First, I want to explain that I am not writing formal reviews for Re:View. I still do that for mnartists.org and the Mpls-St Paul blogs, which is where you can find my formal review of this performance (look for it later today).
Instead, I’m going to use this space for more informal, glancing thoughts, and for questions.
“Wild Cursive”: I perceived each movement phrase as a sustained encounter between the brush and page. I clearly saw when the brush was lifted from the page–the pauses, the full stops. For me, this performance lives in the drama of the sustained phrase. How will the artist continue what he or she has begun? How will one movement evolve mindfully into the next? How will the artist continue to move forward in time without letting any of the myriad distractions time brings disrupt the impulse of the movement?
And, over time, I noticed the aggression here–not only the martial arts moves, the loud breath, the shouts from one performer–but the feeling of suspense, of each phrase as a battle with an unseen antagonist. I was reminded of the tightrope act of a line of poetry or a sentence in prose. Also, I noticed the isolation of the performers. Even when gathered in large groups, they all seemed to go on fighting their individual battles. Unison was no comfort. This sense of an ongoing struggle left me wondering–what, then, are the stops? Little deaths or little kills?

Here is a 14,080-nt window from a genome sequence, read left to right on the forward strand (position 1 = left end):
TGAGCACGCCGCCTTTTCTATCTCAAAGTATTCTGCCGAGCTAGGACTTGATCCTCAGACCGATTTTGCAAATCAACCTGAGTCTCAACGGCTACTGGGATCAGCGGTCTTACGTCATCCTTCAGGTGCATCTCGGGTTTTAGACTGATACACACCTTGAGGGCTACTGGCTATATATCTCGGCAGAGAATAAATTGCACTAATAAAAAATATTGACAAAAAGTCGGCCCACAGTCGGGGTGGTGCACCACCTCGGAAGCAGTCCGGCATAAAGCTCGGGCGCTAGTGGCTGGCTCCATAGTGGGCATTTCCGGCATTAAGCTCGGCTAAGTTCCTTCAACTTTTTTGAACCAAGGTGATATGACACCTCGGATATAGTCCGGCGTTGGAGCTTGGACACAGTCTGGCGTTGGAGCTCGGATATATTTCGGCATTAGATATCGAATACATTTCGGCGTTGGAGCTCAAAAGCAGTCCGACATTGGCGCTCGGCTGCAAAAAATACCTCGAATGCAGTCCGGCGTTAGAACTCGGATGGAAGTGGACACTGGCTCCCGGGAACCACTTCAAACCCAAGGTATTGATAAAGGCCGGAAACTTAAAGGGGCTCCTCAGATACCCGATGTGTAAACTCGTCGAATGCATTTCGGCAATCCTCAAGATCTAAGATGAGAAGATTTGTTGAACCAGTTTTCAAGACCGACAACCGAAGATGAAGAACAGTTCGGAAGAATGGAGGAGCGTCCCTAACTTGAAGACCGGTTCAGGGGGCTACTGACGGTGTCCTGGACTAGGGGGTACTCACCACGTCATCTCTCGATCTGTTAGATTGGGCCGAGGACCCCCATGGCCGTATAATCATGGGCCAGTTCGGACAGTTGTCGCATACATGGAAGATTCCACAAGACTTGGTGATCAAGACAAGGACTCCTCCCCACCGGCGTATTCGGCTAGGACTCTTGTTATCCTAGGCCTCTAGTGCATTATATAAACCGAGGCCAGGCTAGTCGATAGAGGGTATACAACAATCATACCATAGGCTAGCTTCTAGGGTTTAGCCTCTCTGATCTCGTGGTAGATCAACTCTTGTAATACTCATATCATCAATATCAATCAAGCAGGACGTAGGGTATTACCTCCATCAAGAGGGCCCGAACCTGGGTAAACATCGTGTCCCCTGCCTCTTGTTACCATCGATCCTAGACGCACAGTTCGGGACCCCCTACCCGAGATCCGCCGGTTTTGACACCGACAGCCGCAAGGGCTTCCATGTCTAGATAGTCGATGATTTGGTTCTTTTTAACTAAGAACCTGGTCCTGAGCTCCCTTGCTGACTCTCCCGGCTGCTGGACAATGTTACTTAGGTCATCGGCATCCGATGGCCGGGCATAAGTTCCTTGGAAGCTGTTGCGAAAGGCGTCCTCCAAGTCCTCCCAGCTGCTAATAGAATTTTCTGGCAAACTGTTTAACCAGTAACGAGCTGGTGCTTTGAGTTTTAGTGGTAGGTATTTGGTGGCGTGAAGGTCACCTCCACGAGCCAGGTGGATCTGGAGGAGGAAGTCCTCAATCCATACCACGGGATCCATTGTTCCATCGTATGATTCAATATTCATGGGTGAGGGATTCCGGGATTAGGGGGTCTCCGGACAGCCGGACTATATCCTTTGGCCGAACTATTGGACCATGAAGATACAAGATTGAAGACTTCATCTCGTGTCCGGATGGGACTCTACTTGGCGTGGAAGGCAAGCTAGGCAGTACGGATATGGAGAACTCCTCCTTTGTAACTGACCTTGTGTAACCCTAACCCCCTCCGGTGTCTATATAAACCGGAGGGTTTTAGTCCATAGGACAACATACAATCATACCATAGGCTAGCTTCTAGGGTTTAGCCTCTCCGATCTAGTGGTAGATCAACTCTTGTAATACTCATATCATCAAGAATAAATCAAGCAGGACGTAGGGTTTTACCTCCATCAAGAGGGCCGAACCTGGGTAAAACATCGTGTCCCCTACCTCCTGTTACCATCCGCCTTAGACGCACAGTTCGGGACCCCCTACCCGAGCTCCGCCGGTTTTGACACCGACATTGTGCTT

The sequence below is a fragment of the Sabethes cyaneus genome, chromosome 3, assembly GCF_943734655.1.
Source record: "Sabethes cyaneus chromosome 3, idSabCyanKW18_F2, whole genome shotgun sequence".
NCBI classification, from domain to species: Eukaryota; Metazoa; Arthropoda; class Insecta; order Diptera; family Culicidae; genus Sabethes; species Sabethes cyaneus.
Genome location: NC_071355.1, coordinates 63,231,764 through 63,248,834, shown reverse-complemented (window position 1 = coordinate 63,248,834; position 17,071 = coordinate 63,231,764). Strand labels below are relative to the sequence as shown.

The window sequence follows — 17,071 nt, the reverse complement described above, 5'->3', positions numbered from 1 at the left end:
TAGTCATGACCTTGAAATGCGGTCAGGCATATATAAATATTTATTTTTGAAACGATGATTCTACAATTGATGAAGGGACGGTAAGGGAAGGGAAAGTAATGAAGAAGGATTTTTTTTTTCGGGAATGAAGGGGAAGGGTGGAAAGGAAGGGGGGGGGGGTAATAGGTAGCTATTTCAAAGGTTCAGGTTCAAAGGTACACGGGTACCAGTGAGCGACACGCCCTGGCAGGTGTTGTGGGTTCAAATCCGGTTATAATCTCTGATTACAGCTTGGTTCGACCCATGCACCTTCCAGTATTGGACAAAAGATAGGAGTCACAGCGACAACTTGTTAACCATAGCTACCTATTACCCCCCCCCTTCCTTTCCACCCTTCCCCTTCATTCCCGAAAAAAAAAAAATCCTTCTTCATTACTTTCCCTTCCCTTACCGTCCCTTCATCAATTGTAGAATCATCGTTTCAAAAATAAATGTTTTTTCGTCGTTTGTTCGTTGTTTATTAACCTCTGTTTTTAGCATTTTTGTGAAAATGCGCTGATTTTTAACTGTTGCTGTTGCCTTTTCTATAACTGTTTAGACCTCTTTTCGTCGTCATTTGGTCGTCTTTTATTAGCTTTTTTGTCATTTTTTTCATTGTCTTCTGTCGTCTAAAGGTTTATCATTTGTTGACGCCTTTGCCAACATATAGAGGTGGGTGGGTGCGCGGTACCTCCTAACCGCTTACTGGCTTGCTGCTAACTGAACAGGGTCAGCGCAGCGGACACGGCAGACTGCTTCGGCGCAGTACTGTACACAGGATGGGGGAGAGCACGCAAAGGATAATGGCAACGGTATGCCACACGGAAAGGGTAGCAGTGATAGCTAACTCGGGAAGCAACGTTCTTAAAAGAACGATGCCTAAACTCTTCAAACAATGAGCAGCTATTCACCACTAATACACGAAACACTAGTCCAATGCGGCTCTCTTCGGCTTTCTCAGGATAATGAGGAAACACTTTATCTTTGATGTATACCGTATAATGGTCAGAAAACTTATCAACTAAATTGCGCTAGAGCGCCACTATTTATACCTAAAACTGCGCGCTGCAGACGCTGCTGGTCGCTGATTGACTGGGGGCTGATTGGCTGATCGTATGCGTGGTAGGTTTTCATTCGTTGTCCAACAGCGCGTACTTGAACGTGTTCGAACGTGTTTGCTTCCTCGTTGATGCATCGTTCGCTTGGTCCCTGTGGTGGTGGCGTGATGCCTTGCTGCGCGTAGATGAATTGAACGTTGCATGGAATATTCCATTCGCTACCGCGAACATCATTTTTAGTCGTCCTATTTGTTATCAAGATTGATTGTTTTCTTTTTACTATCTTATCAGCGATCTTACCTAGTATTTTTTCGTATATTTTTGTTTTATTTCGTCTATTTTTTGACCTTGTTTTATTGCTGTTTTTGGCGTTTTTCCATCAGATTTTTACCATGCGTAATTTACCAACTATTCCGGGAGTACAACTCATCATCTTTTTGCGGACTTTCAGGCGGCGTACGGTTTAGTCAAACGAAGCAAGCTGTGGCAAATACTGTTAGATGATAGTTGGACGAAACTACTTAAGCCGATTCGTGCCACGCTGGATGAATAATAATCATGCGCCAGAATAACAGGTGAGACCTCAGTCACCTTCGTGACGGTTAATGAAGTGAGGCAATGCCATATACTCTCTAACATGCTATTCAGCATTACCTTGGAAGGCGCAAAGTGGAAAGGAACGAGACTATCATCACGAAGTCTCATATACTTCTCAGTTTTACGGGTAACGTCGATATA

I’ve described them already as the moments when the calligrapher lifts the brush from the page, but this simply transposes the question to another artistic medium. Earlier yesterday I was with a group of poets, discussing the question “what is a line break?”–which is yet another way of posing the same question. So, let me ask you: what are the stops?
I’ll be back to discuss this further–or whatever else you’d like to discuss.